And, be as quiet as one, too.
That ’16 Mustang GT? Despite having literally more than twice the power my ’76 Trans-Am was packing when it was new, it is barely audible when parked next to my car with its engine on. Reason being, of course, the new car has four catalytic converters (which act as mufflers) as well as actual mufflers in addition.
The whole car vibrates. It is like riding a roman candle.
The Mustang, like all modern performance cars, also has fuel injection; specifically, direct port fuel injection. Which stabilizes the idle and also entirely eliminates the hard-to-get-it-started blues that used to be part of the whole Muscle Car Experience. Anyone who has tried to cold-start a ’70 Hemi ‘Cuda or even a Boss 302 Mustang will know all about it.
Now drive the New vs. the Old.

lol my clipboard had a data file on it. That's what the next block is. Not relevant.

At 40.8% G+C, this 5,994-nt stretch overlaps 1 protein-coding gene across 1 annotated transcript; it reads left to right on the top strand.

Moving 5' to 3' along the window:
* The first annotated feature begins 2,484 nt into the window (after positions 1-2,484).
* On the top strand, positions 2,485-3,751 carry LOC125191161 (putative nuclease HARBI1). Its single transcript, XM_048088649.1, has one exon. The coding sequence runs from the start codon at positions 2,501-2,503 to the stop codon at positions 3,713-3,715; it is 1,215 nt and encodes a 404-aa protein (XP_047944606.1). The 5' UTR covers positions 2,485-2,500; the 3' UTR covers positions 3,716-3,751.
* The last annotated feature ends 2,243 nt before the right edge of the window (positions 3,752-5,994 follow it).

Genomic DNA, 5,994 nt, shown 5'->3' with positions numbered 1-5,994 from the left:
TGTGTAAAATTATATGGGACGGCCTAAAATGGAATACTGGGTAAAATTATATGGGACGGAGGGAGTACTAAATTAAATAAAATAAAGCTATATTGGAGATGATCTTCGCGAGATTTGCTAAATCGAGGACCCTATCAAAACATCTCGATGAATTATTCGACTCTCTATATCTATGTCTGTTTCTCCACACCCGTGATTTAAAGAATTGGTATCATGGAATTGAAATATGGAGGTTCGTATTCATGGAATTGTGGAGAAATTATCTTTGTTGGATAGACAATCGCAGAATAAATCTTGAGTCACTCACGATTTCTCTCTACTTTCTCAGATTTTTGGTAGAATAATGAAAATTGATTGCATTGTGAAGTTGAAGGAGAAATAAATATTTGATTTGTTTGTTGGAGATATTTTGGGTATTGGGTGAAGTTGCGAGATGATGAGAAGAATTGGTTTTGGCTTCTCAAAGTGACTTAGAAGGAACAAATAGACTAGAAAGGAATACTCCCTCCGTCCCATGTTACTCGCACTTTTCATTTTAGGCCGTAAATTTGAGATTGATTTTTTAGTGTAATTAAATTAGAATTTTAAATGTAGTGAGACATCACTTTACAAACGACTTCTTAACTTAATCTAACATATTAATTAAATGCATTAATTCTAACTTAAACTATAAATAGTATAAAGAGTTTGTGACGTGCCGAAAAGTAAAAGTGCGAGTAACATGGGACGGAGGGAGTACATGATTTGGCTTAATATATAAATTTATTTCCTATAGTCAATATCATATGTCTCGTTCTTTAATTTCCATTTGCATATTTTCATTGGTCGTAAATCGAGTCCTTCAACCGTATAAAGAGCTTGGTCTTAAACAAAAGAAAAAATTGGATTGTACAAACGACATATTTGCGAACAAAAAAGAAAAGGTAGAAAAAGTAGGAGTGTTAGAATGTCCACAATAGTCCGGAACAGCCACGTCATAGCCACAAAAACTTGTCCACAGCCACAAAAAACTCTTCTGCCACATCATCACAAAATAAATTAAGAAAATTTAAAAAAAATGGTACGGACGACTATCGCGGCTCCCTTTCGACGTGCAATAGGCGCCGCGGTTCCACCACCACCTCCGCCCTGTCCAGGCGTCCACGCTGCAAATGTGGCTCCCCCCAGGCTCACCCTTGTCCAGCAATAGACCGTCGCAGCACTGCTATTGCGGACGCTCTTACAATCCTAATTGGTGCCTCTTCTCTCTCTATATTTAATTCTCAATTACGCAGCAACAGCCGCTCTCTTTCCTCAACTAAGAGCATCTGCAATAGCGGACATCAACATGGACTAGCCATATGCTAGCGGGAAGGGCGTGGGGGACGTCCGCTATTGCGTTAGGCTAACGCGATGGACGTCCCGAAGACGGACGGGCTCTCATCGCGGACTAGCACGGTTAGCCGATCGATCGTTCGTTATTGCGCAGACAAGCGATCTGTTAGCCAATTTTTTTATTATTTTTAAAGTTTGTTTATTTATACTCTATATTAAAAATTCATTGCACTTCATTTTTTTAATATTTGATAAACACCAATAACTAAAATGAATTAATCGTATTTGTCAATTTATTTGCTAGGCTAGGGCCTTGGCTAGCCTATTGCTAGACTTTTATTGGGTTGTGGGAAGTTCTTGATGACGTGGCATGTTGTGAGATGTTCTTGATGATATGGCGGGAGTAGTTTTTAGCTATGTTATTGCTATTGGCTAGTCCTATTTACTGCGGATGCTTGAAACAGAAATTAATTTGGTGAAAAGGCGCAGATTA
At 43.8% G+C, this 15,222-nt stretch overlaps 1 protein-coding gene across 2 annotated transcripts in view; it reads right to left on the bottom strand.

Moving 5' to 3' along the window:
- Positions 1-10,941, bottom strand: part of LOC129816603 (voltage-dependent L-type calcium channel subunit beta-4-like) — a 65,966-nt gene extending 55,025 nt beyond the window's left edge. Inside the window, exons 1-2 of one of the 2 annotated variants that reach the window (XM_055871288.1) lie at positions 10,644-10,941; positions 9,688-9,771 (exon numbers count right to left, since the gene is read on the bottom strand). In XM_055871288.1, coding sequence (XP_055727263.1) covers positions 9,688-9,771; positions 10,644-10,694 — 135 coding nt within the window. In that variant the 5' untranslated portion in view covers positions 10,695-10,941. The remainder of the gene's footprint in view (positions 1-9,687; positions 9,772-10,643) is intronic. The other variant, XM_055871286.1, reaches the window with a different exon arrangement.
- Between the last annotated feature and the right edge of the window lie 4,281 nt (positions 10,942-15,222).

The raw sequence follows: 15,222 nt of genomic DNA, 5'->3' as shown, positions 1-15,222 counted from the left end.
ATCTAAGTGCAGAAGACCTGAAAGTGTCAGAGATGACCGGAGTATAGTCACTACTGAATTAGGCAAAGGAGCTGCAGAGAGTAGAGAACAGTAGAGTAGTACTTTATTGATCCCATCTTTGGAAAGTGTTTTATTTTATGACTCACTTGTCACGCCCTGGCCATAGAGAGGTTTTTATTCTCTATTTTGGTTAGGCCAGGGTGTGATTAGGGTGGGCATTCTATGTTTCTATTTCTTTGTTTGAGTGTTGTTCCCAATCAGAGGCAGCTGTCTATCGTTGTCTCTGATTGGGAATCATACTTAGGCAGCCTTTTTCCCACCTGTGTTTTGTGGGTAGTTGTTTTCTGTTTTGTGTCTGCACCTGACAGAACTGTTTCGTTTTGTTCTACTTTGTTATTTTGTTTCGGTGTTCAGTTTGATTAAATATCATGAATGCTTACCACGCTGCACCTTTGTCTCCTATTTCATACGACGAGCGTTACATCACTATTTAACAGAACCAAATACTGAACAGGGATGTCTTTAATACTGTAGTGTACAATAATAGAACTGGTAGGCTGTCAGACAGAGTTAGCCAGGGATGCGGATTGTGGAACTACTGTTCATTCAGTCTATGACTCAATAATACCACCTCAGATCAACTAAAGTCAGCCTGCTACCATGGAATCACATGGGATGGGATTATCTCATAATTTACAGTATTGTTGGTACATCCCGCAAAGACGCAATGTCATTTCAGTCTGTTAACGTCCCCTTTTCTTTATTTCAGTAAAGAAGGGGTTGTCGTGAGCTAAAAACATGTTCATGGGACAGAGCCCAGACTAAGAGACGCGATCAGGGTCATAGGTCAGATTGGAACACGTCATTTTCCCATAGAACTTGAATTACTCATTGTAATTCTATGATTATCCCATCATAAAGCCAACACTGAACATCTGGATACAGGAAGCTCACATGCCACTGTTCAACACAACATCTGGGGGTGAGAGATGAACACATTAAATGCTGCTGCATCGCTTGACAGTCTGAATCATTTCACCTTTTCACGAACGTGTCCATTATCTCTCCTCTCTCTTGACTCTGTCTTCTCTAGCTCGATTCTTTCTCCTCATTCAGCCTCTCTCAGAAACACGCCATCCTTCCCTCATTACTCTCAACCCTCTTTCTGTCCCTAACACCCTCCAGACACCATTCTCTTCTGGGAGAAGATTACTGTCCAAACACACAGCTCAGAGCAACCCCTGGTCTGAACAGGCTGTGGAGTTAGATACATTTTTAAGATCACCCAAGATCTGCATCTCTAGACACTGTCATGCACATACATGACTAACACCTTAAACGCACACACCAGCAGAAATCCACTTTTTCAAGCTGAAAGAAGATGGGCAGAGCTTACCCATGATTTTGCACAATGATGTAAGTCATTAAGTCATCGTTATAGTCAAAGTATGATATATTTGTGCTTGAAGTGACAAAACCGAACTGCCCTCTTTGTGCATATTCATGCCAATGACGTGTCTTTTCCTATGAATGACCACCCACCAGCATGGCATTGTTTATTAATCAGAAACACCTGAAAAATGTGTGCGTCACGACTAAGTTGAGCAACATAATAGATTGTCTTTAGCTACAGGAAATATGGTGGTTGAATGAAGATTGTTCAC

Most classic muscle cars were fitted with 15×7 steel wheels (some had 14s) and 70 series tires. Traction control was you trying to not get too deep into the throttle. It was very hard – it took real skill – to get down the quarter-mile without getting sideways. These cars were dangerous, which is what made them such a thrill.
Fathers of teenage girls are not nearly as skeeved out when they see one roll up the driveway. If they even do, because they probably won’t hear it coming.
And that’s the difference that matters.
The old stuff left memories, like burnouts in front of your best friend’s house, that you can still smell even after 40 years. The new stuff doesn’t do burnouts (big tires, traction control), is very, very quick…
And 40 years from now, no one will remember.